My colleague, Joseph Sarkis, wrote a blog about the buzz around policy in light of Hurricane Sandy.  He pointed out that much of this buzz centered on how the extreme weather event might impact the presidential election and wondered about the potential for traction beyond November 6, 2012.

He identified and discussed the difference between climate-change adaptation, adjusting infrastructure, policies, and systems to handle weather and climate extremes, versus climate-change mitigation, policies and practices that will result in the reduction of the forces that drive climate change.

Here’s my comment on his blog.  I hope to hear your thoughts:

It seems that change will happen only when there are repeated negative impacts to locales with powerful constituencies – namely New York and Washington, DC.

As with most climate change consequences, the brunt of Hurricane Sandy was was largely borne by the more vulnerable, those less advantaged and with fewer resources to respond: those in low lying areas and those who are more dependent on public transportation.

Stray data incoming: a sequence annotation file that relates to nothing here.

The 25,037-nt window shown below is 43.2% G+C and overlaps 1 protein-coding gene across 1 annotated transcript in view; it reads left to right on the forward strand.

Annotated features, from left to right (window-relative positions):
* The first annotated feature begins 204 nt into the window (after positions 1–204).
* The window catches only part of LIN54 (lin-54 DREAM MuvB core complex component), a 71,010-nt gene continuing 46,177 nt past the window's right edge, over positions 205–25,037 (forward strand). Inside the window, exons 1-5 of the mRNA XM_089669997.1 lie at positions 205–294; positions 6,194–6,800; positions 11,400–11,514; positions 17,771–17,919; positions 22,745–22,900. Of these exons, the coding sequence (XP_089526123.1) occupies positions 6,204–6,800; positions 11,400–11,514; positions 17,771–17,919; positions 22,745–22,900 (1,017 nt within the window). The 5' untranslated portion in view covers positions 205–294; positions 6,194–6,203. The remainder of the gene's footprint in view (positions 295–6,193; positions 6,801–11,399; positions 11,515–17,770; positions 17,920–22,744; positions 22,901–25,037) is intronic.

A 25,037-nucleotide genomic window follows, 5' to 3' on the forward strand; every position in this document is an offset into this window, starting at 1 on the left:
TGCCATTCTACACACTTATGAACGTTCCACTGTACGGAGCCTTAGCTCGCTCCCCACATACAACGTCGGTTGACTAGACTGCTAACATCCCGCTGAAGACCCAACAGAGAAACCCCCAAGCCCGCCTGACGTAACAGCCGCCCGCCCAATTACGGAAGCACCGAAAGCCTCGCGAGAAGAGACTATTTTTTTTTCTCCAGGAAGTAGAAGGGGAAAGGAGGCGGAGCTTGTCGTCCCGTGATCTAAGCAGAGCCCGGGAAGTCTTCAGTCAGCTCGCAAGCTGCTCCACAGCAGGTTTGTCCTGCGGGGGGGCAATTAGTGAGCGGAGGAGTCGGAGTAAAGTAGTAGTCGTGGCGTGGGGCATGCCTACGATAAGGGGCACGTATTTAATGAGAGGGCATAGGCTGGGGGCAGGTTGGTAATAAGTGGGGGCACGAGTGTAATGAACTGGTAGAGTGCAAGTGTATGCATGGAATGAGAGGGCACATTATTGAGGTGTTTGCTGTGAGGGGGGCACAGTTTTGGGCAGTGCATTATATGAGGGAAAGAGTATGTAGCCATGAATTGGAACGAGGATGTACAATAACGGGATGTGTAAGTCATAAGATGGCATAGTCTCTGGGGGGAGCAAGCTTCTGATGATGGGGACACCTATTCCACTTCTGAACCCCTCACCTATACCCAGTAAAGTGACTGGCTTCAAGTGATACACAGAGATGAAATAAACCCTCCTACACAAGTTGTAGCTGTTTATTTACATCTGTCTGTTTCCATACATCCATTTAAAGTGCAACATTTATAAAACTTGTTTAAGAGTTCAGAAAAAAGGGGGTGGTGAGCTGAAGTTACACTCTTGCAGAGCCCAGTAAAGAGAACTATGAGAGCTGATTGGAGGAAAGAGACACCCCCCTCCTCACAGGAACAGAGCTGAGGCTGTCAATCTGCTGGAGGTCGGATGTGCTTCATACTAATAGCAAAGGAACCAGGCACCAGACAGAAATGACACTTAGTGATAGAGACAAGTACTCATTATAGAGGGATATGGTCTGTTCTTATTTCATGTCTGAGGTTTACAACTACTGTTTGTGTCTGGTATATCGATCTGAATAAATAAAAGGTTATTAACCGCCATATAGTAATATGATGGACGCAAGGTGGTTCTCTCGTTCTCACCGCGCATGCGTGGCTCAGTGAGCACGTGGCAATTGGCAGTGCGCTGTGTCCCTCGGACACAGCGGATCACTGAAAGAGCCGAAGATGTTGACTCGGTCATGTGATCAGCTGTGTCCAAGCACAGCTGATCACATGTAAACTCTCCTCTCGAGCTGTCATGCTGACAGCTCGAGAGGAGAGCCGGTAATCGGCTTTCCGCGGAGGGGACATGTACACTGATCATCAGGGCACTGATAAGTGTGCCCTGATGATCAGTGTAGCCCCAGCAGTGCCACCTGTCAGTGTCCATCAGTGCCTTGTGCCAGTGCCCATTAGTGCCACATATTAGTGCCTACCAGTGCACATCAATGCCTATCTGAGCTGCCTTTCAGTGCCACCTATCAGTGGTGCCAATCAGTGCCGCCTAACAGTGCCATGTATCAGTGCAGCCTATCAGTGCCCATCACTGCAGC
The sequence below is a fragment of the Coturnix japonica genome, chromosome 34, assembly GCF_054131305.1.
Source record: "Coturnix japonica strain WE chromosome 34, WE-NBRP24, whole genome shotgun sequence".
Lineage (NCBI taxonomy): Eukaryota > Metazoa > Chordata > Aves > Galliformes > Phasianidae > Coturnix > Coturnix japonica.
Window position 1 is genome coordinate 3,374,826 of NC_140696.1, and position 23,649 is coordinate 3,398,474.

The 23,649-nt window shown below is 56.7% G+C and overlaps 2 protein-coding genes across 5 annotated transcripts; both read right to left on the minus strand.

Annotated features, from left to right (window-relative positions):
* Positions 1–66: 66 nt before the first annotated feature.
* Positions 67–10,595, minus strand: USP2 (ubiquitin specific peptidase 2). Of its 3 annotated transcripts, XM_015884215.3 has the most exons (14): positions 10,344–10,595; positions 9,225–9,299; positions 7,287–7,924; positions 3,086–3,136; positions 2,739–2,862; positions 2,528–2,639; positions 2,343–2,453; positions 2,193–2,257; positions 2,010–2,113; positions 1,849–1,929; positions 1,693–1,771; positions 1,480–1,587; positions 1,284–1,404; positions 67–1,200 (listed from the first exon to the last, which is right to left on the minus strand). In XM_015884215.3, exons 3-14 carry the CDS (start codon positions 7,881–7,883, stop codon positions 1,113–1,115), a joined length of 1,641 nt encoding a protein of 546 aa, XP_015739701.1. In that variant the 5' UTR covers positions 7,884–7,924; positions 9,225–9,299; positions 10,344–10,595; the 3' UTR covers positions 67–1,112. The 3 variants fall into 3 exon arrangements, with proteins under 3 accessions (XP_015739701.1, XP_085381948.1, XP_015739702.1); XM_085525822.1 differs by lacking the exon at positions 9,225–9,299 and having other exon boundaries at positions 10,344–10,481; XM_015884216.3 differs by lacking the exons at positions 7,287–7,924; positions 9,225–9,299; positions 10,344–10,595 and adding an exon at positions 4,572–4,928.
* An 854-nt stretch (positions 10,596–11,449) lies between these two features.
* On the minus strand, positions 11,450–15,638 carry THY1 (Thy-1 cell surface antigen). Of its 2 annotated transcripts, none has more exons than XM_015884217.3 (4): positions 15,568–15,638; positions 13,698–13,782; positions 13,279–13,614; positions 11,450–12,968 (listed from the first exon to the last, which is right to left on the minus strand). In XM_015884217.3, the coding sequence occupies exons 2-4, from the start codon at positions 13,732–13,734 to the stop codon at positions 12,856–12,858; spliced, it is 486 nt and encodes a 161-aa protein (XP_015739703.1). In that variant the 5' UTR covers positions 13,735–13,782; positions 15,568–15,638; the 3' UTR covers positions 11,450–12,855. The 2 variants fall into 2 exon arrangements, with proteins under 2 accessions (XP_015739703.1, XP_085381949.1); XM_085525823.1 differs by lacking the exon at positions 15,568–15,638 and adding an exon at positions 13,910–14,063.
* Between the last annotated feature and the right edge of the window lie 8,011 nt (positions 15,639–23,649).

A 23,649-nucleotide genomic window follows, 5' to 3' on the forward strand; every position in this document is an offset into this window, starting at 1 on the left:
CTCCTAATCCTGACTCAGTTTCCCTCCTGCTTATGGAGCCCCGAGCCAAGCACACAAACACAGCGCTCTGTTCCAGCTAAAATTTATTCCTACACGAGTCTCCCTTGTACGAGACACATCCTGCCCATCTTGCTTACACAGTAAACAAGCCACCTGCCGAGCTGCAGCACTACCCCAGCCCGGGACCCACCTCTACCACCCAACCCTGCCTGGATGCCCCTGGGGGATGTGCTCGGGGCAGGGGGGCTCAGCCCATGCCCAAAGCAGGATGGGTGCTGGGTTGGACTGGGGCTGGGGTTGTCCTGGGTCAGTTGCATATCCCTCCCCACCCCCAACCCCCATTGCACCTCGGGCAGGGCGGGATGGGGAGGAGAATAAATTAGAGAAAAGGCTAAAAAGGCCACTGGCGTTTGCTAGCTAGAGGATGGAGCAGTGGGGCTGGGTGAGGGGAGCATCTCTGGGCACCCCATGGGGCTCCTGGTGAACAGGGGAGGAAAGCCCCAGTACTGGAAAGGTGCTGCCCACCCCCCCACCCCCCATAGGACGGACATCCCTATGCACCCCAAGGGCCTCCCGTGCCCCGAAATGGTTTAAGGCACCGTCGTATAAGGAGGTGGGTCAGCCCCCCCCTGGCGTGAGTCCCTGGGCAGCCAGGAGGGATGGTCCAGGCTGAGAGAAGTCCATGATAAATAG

Yet this weather event did come close to serious impact for Wall Street. Is it politically incorrect to note that if there could possibly be any kind of silver lining it would be a wake-up call for at least adaptation.

It’s unclear what kind of events will have both social momentum and powered interests focused on long-term strategies versus those that are the least expensive in the short term and the least politically controversial.